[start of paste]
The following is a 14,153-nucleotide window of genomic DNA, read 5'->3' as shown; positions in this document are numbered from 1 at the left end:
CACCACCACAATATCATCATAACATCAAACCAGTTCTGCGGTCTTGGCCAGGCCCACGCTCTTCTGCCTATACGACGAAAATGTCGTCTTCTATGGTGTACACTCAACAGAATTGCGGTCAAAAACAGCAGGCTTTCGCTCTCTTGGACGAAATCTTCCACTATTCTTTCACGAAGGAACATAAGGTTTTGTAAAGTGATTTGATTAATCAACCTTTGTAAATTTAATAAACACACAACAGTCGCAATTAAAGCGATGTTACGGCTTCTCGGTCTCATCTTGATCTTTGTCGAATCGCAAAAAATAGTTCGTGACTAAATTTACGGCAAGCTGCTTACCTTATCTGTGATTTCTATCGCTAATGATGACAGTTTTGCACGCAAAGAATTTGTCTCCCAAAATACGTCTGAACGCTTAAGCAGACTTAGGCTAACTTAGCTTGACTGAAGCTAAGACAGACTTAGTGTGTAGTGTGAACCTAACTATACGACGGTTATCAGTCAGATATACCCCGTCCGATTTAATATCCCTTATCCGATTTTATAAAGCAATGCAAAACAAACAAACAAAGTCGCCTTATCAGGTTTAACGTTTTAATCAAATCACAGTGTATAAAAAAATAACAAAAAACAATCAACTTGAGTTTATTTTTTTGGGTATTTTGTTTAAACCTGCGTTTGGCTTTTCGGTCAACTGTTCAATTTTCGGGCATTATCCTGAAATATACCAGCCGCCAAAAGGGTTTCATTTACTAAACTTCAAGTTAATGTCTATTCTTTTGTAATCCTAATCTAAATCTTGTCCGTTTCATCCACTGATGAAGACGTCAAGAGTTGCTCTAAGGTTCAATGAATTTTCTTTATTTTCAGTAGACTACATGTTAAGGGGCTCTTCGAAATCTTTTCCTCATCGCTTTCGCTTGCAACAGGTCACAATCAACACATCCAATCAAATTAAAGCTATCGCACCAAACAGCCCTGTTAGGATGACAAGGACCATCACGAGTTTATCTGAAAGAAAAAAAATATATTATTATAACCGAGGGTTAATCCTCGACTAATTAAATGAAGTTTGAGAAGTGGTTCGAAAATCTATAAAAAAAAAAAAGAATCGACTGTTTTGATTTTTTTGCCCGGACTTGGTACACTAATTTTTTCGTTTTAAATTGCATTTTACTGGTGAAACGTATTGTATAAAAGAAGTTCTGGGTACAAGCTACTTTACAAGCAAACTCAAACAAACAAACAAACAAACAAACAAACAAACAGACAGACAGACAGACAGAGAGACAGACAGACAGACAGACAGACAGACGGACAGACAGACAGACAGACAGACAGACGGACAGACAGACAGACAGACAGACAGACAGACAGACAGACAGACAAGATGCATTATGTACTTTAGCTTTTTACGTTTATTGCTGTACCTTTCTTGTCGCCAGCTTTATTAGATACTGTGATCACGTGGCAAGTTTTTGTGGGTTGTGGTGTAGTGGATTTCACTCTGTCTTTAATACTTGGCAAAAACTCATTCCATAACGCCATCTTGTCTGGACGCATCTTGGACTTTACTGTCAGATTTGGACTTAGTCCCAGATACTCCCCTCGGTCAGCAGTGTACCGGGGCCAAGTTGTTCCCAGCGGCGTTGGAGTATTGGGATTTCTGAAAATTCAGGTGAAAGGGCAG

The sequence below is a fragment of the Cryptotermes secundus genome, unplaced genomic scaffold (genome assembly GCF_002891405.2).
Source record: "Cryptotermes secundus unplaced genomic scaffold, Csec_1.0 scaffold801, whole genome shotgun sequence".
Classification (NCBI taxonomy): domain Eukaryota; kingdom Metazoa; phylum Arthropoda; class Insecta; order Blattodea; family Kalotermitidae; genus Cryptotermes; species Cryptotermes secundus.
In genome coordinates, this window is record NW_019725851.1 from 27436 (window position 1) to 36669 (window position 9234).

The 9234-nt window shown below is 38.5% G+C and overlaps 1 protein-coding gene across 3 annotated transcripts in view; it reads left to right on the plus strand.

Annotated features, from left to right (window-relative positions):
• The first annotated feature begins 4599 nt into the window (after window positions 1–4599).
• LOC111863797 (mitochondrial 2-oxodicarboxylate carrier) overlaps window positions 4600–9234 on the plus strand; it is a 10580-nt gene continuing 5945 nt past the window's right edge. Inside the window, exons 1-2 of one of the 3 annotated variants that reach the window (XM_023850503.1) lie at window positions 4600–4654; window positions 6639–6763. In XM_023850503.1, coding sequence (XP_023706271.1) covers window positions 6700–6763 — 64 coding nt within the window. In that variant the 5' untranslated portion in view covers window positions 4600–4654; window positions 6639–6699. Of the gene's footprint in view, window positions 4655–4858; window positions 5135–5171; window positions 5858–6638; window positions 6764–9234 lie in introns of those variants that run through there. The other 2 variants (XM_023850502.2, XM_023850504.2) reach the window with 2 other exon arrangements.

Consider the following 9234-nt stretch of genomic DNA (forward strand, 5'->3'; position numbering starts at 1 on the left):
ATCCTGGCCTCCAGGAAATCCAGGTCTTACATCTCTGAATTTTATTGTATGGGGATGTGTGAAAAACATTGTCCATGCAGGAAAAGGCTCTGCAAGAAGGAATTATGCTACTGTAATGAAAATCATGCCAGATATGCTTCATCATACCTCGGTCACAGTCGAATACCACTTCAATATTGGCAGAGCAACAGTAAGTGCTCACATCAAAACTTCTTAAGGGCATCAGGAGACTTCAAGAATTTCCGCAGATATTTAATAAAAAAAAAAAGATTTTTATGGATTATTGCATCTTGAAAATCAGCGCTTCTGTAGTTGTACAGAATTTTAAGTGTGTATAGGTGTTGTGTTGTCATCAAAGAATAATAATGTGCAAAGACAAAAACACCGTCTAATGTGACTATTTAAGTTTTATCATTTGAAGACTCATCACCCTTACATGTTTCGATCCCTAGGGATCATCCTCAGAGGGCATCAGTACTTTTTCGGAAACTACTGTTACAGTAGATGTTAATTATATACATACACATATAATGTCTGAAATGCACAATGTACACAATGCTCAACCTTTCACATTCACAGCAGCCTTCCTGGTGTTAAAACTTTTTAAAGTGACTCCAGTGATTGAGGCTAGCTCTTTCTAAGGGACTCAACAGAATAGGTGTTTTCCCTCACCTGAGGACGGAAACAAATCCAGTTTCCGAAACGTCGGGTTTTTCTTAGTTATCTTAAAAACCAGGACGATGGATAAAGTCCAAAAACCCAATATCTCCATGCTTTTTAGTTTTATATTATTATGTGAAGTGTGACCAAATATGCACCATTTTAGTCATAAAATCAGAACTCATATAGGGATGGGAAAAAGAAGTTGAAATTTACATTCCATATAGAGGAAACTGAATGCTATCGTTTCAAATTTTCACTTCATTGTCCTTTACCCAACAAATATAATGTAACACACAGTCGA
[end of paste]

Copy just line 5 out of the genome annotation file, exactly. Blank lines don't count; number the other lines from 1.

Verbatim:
Classification (NCBI taxonomy): domain Eukaryota; kingdom Metazoa; phylum Arthropoda; class Insecta; order Blattodea; family Kalotermitidae; genus Cryptotermes; species Cryptotermes secundus.